Check out our new employer guide to digital diabetes tools!  Find out how these tools can help with preventing and managing diabetes in workplace populations. The guide categorizes and highlights the features of 25 different digital diabetes tools that can help increase employee engagement.  Convenience, personalization, data collection and management, customization of rewards and incentives, coaching and social networking – find out how these tools might enhance workplace diabetes interventions. Click HERE to download the guide!

Cancer and the Workplace: The Employer Perspective (10/15)

This introductory report highlights the level of complexity employers face in managing their employees’ cancer-related needs, and many of the gaps employers face as they try to make sense of the landscape surrounding cancer.  Employers say they need help in evaluating the quality of cancer care their benefit dollars are purchasing, and want to be better equipped to assist employees who have been diagnosed with cancer.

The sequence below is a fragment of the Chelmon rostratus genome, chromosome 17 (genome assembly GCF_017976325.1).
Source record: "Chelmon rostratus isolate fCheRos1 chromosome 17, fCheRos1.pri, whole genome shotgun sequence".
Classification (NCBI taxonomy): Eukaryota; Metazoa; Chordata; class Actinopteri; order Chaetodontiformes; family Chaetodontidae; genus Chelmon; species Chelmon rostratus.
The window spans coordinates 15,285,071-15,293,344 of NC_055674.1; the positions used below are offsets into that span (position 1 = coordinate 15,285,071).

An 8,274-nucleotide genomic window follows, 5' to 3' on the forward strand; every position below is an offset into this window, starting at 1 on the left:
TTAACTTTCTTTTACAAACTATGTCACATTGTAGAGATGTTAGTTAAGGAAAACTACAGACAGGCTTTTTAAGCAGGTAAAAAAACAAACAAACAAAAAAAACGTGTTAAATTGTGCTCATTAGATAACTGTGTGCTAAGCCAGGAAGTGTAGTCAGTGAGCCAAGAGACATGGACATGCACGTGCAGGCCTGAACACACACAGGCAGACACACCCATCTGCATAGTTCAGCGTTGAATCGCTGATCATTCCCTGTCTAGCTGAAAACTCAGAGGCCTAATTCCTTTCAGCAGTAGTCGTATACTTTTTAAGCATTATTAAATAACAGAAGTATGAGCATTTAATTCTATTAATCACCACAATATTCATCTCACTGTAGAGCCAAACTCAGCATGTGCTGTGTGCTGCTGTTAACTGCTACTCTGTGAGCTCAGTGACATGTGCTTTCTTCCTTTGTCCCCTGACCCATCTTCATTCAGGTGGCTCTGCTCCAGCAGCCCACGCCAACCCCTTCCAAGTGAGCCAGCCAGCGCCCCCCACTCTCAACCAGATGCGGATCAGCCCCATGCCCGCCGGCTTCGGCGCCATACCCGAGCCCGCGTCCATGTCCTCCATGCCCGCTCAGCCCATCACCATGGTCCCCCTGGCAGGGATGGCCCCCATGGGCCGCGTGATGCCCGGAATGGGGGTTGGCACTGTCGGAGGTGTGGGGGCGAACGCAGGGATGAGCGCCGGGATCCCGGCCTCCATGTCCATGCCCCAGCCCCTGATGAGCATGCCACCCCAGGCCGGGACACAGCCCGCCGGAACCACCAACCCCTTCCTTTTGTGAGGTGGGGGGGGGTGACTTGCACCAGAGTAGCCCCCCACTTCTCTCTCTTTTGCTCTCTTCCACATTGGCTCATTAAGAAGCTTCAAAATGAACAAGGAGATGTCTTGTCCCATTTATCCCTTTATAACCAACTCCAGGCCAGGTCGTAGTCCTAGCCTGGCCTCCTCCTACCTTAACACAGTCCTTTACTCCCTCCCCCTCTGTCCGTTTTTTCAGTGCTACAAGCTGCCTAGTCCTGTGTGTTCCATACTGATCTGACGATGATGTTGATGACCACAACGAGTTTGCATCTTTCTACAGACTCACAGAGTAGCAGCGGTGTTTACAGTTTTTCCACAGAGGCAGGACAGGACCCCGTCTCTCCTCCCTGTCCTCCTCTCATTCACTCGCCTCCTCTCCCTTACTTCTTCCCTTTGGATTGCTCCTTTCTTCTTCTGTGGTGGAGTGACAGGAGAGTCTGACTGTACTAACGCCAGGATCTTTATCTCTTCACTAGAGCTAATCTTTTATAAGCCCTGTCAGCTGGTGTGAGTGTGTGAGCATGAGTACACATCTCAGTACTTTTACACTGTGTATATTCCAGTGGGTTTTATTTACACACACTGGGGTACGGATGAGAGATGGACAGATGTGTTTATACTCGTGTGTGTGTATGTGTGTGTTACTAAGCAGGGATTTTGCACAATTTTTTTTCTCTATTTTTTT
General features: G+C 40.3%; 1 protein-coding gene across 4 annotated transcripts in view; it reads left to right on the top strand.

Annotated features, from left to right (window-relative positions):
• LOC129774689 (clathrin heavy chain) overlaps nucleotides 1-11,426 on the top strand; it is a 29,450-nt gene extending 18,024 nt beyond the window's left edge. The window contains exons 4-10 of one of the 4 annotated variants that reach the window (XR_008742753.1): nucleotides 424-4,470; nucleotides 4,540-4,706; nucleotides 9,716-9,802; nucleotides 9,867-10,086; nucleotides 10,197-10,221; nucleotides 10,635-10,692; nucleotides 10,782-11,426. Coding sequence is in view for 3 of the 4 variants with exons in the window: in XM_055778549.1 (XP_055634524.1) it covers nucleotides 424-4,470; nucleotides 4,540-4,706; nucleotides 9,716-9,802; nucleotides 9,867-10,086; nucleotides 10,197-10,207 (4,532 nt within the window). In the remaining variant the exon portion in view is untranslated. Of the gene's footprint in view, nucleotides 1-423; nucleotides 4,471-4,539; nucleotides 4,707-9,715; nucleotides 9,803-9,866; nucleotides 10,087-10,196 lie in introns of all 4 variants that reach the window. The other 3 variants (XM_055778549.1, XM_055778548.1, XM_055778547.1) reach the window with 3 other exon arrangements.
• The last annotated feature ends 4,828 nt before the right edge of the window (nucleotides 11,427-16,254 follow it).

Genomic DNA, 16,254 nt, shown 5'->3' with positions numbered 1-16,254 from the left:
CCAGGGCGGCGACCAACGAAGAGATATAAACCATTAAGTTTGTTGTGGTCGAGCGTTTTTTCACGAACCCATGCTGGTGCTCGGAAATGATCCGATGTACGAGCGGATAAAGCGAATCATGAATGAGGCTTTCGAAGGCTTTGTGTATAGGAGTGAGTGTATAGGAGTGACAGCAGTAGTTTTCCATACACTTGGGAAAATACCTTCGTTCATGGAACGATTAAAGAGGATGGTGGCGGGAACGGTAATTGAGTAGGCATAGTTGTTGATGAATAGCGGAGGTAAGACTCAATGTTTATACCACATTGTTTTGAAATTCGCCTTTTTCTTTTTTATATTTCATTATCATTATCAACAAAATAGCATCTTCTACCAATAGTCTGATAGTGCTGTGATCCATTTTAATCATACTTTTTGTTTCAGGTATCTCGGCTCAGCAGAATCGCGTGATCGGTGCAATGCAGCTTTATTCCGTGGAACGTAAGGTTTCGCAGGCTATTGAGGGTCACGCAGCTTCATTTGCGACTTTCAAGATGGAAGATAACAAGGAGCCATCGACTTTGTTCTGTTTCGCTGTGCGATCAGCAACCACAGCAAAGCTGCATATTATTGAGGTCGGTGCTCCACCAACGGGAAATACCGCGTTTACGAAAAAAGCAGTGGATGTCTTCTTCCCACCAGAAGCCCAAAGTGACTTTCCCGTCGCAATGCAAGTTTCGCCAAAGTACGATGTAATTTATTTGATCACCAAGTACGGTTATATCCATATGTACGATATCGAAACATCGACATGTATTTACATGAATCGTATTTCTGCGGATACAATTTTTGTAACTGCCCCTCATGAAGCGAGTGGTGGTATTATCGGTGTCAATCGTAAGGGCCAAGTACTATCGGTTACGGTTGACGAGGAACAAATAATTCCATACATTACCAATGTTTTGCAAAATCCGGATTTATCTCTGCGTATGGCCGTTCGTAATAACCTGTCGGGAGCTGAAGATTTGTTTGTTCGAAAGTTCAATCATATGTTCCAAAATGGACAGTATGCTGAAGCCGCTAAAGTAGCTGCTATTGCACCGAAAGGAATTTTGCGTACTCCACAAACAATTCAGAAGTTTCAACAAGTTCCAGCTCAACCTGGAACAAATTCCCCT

Transforming Diabetes Management: New Directions for Employers (5/15)

As a follow up to the NEBGH “Moving the Needle on Diabetes: The Employer Perspective” report, the Solutions Center puts forth employer-led innovations for new models of care delivery, improving employee engagement, and value based payment models. This report is the result of a multi-stakeholder “deeper dive” into diabetes in the workplace. It includes guided questions employers should ask in order to best match effective programs to their employee population and an evaluation table of digital tools to support care delivery models and engagement in the workplace.

Moving the Needle on Diabetes: The Employer Perspective (11/14)

A new NEBGH Solutions Center report says that lack of employee engagement is a big factor in the failure of traditional disease management techniques like telephone outreach to make a dent in the diabetes epidemic. More innovative approaches are needed, including new models of care delivery, new ways of engaging employees and new payment models that reward high value care. Employers told NEBGH that denial, fear and lack of trust play a big role in preventing engagement – factors that digital tools could help address.